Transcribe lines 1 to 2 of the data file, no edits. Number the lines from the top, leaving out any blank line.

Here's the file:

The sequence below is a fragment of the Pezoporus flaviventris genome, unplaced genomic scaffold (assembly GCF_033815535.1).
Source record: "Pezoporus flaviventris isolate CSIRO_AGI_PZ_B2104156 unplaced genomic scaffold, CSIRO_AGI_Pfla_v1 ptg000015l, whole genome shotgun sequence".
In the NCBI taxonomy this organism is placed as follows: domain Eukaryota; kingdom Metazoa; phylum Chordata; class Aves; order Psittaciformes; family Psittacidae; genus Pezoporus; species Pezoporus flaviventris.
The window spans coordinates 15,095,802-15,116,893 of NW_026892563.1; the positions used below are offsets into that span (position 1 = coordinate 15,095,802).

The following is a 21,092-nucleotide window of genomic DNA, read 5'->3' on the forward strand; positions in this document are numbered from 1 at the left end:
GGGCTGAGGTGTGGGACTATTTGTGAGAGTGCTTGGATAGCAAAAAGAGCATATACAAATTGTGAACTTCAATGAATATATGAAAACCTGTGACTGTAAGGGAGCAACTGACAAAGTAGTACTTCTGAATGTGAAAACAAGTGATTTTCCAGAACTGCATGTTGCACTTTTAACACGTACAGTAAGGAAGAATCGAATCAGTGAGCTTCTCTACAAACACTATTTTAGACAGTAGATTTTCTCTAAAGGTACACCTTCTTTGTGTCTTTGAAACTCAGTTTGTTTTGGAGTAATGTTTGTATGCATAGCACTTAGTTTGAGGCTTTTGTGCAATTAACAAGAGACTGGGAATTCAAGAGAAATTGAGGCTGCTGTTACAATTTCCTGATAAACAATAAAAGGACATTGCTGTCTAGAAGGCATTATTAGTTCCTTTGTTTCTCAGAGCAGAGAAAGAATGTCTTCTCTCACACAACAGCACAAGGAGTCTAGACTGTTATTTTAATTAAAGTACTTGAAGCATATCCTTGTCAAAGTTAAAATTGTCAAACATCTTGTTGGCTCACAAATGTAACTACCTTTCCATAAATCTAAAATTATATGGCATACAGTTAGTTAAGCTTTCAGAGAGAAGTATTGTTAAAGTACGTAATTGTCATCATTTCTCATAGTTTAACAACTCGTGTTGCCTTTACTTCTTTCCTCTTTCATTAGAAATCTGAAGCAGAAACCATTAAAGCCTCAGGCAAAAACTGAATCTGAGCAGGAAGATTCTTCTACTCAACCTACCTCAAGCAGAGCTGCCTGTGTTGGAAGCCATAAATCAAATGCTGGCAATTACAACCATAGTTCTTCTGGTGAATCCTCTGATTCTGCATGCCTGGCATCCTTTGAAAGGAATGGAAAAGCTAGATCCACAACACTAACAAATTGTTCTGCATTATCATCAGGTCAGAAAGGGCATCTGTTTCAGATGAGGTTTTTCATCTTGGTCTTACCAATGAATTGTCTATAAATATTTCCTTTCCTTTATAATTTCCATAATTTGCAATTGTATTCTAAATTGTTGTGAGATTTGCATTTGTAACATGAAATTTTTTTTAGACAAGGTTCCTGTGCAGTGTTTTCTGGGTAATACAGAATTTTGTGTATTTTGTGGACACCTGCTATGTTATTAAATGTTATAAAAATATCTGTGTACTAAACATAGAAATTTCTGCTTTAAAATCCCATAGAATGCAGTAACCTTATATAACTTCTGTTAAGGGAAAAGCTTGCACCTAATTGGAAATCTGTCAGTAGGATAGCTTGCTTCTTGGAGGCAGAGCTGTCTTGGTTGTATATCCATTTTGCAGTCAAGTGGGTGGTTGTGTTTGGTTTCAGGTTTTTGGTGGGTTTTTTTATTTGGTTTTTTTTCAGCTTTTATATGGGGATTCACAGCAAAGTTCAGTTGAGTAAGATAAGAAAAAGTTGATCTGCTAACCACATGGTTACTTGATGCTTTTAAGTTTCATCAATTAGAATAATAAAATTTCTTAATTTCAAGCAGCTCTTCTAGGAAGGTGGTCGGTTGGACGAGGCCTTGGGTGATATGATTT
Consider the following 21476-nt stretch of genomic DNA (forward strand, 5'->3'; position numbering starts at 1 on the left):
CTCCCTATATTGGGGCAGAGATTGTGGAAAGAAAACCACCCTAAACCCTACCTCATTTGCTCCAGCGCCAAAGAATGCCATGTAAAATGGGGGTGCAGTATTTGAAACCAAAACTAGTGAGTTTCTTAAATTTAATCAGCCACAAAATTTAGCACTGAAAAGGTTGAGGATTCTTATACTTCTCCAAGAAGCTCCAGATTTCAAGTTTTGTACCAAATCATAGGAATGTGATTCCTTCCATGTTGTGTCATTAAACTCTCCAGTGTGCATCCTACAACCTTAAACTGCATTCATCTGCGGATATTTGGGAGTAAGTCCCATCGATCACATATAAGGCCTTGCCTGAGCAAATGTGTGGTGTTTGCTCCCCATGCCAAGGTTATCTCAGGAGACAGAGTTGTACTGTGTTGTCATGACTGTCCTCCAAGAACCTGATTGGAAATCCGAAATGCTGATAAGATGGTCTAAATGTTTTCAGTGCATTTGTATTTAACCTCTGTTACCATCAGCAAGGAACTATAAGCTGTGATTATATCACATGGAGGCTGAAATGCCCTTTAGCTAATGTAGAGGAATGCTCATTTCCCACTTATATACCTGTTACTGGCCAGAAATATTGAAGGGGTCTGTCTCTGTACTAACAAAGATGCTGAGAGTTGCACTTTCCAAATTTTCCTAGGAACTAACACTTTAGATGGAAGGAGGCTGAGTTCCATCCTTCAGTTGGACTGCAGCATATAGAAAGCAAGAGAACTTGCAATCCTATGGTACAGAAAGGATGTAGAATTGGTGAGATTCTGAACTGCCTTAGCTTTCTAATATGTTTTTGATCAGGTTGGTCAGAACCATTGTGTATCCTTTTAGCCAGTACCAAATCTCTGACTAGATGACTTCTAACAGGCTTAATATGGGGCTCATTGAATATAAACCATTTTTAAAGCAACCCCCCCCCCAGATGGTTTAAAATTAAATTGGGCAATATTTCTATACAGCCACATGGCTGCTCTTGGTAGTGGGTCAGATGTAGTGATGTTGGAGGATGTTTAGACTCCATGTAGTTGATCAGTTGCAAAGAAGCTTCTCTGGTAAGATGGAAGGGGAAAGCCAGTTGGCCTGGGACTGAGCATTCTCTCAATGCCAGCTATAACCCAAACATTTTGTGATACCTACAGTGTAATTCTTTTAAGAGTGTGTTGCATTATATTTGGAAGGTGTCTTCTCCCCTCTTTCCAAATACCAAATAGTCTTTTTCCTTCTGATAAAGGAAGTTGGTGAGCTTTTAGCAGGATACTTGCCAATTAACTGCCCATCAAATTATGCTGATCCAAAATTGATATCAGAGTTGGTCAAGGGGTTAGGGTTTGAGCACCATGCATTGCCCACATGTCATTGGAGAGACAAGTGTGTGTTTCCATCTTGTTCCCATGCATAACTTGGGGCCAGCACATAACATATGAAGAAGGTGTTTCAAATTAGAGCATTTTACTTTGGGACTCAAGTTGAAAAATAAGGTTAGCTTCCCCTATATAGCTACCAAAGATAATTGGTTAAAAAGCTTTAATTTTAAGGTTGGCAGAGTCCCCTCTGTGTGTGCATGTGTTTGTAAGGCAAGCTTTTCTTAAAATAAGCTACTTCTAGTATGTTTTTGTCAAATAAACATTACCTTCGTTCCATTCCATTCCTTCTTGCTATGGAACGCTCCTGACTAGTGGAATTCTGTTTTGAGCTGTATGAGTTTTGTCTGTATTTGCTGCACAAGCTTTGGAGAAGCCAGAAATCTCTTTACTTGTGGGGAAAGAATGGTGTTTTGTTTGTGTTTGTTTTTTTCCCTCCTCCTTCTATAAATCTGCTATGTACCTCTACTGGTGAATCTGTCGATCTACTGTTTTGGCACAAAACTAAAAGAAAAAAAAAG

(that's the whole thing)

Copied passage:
The sequence below is a fragment of the Pezoporus flaviventris genome, unplaced genomic scaffold (assembly GCF_033815535.1).
Source record: "Pezoporus flaviventris isolate CSIRO_AGI_PZ_B2104156 unplaced genomic scaffold, CSIRO_AGI_Pfla_v1 ptg000015l, whole genome shotgun sequence".